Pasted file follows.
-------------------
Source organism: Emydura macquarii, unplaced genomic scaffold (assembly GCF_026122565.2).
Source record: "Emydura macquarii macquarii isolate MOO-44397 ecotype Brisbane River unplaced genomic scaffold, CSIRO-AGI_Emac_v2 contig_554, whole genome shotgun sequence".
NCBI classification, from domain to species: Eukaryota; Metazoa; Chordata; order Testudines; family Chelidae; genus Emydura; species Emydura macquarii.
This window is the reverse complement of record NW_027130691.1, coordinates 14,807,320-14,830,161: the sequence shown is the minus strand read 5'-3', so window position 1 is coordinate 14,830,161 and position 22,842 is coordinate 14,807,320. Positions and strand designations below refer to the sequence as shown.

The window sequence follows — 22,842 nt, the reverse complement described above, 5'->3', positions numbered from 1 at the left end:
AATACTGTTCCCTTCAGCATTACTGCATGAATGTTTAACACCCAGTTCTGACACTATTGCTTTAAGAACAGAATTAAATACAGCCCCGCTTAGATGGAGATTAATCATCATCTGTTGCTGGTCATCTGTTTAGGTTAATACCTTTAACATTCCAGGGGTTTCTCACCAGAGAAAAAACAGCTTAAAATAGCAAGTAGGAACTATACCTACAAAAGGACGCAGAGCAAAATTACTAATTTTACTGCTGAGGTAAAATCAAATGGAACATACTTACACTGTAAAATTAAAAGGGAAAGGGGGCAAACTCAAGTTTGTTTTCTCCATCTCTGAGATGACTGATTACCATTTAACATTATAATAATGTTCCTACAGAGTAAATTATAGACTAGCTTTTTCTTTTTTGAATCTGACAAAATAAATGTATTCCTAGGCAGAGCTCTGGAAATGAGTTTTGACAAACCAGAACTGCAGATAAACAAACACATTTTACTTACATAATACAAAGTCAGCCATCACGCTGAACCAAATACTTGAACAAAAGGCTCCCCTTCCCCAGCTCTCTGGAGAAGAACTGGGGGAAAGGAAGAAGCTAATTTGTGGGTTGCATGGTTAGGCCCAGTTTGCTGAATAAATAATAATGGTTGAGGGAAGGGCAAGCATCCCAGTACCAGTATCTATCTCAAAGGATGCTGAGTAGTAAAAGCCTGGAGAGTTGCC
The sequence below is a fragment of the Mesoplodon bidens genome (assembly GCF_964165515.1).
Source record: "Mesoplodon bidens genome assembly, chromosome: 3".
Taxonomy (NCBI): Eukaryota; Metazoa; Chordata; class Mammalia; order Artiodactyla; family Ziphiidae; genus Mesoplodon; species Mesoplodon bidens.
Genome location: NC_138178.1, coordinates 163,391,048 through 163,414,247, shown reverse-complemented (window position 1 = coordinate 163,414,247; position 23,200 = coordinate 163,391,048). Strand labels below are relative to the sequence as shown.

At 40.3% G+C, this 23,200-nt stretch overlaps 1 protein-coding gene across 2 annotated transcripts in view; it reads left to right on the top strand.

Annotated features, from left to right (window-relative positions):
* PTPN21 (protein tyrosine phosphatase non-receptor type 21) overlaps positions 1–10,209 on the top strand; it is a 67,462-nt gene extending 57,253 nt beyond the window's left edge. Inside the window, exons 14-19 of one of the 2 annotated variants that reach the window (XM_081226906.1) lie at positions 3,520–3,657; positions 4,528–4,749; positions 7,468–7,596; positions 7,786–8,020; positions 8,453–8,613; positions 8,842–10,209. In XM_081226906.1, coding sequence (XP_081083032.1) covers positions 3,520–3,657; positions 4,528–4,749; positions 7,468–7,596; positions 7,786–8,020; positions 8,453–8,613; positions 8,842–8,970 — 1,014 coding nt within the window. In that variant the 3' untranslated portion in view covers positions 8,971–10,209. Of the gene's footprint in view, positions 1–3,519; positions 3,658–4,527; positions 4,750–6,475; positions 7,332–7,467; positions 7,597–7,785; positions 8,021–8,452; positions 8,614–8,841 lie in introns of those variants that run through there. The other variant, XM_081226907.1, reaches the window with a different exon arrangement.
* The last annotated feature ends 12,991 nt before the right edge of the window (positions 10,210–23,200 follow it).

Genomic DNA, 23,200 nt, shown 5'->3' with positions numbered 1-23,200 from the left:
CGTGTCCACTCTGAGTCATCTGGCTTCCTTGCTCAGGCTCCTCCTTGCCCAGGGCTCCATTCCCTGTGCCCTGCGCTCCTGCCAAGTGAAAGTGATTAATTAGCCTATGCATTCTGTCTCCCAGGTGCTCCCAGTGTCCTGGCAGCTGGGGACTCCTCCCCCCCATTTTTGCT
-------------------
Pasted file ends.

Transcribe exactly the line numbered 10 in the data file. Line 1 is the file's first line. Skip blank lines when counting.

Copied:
Genome location: NC_138178.1, coordinates 163,391,048 through 163,414,247, shown reverse-complemented (window position 1 = coordinate 163,414,247; position 23,200 = coordinate 163,391,048). Strand labels below are relative to the sequence as shown.